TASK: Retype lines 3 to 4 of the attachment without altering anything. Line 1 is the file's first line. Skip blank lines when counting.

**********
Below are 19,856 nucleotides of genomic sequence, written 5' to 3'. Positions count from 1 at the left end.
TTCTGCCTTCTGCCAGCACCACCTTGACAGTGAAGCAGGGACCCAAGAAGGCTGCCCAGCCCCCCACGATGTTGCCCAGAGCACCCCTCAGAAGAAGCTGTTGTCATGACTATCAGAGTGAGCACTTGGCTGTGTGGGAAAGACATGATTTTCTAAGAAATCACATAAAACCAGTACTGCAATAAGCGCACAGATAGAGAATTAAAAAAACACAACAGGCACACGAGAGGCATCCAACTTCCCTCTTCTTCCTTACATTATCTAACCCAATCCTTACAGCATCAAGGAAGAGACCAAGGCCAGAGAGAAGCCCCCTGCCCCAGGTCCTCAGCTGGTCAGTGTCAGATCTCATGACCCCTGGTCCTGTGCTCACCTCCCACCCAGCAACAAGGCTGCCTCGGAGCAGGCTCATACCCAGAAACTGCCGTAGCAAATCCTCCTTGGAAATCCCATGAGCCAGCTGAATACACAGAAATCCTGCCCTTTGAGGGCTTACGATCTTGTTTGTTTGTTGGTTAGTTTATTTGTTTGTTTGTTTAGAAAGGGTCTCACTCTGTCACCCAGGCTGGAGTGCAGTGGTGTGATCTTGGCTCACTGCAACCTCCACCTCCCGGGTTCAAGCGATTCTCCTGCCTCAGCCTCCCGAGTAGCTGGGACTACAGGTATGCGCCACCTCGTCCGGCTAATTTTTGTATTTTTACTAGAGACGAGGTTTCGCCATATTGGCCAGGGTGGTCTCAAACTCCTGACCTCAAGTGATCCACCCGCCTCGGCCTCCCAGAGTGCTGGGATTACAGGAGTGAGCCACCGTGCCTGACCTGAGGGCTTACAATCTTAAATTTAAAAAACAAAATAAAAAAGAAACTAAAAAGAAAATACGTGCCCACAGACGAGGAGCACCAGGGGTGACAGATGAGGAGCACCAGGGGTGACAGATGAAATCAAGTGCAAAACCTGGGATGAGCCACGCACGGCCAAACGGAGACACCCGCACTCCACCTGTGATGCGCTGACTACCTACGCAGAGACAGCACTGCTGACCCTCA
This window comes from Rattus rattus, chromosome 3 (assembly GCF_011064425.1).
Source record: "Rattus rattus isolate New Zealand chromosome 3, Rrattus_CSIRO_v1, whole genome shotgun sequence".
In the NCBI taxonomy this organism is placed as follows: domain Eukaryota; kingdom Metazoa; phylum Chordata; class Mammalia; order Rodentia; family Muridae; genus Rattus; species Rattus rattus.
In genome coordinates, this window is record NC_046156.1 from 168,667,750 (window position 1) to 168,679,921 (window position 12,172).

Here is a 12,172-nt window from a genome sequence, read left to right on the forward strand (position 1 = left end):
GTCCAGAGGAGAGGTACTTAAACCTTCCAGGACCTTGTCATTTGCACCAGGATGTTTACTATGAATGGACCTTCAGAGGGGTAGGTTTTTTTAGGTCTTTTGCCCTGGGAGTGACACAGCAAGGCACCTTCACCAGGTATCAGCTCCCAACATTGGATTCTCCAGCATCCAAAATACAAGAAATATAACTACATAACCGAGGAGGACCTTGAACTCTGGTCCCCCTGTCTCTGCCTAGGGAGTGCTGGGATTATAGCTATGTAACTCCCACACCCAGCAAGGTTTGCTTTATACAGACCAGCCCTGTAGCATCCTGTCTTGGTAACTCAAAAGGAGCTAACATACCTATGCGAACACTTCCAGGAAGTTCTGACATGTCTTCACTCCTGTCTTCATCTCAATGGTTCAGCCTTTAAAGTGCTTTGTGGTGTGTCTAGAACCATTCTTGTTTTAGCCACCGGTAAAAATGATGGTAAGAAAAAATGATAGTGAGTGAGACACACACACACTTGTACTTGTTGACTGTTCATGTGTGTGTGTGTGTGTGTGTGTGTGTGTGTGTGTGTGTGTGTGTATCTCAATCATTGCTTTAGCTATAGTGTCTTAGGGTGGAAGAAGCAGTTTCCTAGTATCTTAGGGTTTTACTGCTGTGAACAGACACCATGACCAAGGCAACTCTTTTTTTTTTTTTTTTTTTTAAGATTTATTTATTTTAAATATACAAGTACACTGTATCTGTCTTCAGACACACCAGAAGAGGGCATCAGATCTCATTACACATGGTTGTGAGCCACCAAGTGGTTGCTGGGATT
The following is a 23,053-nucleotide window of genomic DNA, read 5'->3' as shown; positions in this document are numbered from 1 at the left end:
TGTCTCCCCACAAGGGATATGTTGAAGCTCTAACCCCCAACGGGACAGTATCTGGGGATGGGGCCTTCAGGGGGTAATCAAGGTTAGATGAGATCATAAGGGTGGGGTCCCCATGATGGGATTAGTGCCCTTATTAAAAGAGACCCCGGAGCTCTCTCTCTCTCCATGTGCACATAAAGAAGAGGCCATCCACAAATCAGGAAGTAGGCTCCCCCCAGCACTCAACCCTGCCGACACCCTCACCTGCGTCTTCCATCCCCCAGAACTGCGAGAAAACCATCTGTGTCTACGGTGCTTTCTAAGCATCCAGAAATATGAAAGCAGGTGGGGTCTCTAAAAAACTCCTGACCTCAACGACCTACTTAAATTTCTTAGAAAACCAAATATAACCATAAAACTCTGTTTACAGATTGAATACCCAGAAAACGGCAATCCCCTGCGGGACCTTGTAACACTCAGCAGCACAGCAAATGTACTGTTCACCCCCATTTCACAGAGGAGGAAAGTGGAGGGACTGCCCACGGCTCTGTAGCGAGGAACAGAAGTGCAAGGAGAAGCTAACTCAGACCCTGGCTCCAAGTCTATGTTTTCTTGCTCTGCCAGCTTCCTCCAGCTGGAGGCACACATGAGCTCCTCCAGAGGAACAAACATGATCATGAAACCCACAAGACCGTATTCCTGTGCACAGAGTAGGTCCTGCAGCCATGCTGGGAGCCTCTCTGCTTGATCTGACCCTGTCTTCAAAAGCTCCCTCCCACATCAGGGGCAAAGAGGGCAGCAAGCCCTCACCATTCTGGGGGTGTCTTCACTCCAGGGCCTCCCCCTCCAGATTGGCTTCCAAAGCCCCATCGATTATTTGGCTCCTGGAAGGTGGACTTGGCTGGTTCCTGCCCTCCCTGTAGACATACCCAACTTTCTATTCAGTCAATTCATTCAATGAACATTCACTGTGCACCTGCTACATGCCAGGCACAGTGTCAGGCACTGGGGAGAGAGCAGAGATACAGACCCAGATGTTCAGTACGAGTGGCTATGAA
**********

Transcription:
This window comes from Rattus rattus, chromosome 3 (assembly GCF_011064425.1).
Source record: "Rattus rattus isolate New Zealand chromosome 3, Rrattus_CSIRO_v1, whole genome shotgun sequence".